Lyon Group

61 Mound House

on U.S. Highway 50 six miles east of Carson City, Nevada

Mound House was located one-half mile north of this point. Originally constructed in 1871 as a station and siding on the Virginia and Truckee Railroad, it served for some time simply as a wood and water stop. In 1877, a post office was established. Mound House came into its own in 1880, when the V & T began construction of a narrow-gauge railroad from here to the mining camps of western Nevada and the Owens Valley region of California. Named the Carson & Colorado, it turned Mound House into a booming shipping point.

The Southern Pacific Railroad purchased the C & C from the V & T in 1900, just prior to the Tonopah silver strike. In 1905, the Southern Pacific built a short line from its new station at Hazen, on the main line, to intersect the C & C at Fort Churchill. The Hazen cutoff took most of the booming Tonopah-Goldfield business away from the V & T.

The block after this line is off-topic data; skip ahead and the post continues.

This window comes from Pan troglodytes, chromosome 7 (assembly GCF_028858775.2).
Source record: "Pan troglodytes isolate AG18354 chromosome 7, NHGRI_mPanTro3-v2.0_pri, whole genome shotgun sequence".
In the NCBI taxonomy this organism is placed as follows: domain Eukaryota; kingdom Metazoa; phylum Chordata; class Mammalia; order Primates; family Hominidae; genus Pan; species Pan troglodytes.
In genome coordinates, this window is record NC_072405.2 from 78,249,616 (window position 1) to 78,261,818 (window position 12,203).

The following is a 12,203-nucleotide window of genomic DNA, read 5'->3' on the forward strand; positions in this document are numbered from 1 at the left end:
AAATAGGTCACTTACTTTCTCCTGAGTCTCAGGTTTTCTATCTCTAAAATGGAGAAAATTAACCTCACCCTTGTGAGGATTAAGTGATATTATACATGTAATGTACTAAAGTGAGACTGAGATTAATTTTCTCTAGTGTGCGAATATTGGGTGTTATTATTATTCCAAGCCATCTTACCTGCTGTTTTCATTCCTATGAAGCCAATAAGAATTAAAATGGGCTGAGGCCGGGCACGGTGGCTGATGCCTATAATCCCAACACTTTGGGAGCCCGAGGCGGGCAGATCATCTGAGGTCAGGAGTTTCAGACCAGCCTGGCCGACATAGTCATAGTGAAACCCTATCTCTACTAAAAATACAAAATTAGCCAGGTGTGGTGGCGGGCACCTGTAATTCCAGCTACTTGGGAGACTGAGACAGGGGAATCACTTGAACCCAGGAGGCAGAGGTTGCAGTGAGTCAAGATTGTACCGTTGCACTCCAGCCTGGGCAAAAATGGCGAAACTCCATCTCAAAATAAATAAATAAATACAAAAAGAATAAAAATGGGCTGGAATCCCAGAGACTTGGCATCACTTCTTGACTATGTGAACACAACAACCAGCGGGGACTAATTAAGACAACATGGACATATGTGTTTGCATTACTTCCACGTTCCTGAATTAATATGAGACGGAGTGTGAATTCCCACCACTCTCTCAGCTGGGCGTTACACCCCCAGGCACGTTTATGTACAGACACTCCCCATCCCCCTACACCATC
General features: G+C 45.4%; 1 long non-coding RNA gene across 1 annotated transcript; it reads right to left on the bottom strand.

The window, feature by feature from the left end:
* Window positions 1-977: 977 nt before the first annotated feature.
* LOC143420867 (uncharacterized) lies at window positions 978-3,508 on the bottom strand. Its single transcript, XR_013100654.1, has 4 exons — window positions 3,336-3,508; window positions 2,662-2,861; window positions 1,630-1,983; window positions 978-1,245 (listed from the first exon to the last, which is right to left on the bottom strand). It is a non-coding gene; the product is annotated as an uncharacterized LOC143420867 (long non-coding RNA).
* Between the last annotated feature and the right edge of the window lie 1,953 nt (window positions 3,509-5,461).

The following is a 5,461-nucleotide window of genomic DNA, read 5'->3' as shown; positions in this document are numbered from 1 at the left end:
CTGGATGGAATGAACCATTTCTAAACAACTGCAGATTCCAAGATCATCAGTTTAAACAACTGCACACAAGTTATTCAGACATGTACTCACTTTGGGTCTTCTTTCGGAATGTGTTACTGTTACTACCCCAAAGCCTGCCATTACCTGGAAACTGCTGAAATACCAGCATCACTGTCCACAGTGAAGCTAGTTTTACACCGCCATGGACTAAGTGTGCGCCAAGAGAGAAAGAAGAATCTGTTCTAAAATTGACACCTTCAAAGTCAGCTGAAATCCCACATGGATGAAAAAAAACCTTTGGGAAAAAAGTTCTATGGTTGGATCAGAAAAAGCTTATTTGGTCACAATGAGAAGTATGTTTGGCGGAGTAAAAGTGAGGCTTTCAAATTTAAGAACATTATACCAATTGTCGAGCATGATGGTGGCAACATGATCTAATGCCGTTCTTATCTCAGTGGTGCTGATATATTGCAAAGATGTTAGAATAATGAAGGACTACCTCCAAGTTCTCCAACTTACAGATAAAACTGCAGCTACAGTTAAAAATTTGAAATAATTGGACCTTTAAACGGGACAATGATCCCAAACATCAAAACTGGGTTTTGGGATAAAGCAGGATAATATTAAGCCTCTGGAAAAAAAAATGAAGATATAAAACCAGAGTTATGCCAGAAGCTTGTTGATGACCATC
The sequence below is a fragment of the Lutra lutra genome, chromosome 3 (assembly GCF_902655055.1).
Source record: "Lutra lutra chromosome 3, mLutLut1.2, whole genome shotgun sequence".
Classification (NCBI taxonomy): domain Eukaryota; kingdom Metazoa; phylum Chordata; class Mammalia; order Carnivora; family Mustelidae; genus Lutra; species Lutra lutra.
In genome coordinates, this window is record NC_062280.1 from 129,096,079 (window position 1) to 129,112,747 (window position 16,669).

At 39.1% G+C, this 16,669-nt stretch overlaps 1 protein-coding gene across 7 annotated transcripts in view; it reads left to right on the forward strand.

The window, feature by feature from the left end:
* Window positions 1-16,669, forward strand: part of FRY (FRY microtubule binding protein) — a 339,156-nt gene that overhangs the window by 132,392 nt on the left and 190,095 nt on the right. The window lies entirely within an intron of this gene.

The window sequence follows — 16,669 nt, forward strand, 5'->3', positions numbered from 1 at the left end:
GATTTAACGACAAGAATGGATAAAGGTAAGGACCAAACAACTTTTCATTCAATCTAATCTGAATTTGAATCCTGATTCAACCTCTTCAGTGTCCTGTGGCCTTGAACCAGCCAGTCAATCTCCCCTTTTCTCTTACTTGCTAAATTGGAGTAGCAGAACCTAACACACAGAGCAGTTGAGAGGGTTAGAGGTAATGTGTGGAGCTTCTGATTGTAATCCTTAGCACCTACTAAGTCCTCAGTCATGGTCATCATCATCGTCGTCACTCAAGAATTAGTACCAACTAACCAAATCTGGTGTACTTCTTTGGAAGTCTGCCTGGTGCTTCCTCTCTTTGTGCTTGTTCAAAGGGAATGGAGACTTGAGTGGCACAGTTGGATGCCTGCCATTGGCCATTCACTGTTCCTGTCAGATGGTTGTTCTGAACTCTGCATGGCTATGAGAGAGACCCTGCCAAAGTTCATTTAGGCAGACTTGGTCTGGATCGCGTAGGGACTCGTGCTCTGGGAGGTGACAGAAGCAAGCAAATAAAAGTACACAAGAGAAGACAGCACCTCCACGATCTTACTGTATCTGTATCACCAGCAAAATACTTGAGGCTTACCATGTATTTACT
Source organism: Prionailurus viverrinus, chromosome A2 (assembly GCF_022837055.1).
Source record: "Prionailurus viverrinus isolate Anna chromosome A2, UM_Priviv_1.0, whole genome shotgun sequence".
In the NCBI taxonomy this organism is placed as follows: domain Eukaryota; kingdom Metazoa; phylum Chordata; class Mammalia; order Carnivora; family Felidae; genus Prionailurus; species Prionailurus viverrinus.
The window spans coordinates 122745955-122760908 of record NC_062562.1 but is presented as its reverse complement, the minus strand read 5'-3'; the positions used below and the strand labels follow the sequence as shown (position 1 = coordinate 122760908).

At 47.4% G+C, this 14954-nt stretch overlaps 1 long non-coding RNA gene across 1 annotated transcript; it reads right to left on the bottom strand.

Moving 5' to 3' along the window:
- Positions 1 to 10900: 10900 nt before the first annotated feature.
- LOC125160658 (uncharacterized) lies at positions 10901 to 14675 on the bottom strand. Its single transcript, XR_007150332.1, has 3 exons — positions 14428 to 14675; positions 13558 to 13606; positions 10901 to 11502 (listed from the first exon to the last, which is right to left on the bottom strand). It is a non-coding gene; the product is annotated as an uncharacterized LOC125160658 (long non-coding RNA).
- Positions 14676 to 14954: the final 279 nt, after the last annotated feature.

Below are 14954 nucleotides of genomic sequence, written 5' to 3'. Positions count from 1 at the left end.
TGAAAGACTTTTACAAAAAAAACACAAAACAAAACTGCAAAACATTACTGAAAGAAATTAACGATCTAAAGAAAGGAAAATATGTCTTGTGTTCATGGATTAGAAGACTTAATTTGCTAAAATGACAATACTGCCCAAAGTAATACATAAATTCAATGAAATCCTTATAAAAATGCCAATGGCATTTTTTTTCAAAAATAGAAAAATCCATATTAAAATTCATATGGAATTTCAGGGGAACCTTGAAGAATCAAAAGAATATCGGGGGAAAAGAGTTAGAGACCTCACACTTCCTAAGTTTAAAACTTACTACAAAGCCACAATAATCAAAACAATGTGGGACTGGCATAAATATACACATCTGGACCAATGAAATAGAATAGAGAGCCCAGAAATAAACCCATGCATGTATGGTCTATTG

From 1900 to 1920, extensive gypsum mining and milling operations, to produce plaster, were carried on immediately northwest of Mound House.

The narrow-gauge line was abandoned from Mound House to Fort Churchill in 1934 and the V & T track from Carson City to Virginia City in 1938. Within a few years, Mound House had disappeared.

7 Dayton

on U.S. Highway 50 at Dayton, Nevada

Dayton, one of the earliest settlements in Nevada, was first known as a stopping place on the river for California–bound pioneers. Coming in from the desert, they rested here before continuing westward.

In 1849, Abner Blackburn found a gold nugget at the mouth of Gold Canyon and prospecting began in the canyon to the north. Ten years later, this led to the discovery of the fabulous ore deposits at Gold Hill and Virginia City.

Called by several different names in its early years, the place became Dayton in 1861, named in honor of John Day who laid out the town.

For many decades Dayton prospered as a mill and trading center. It remained the county seat for Lyon County until 1911.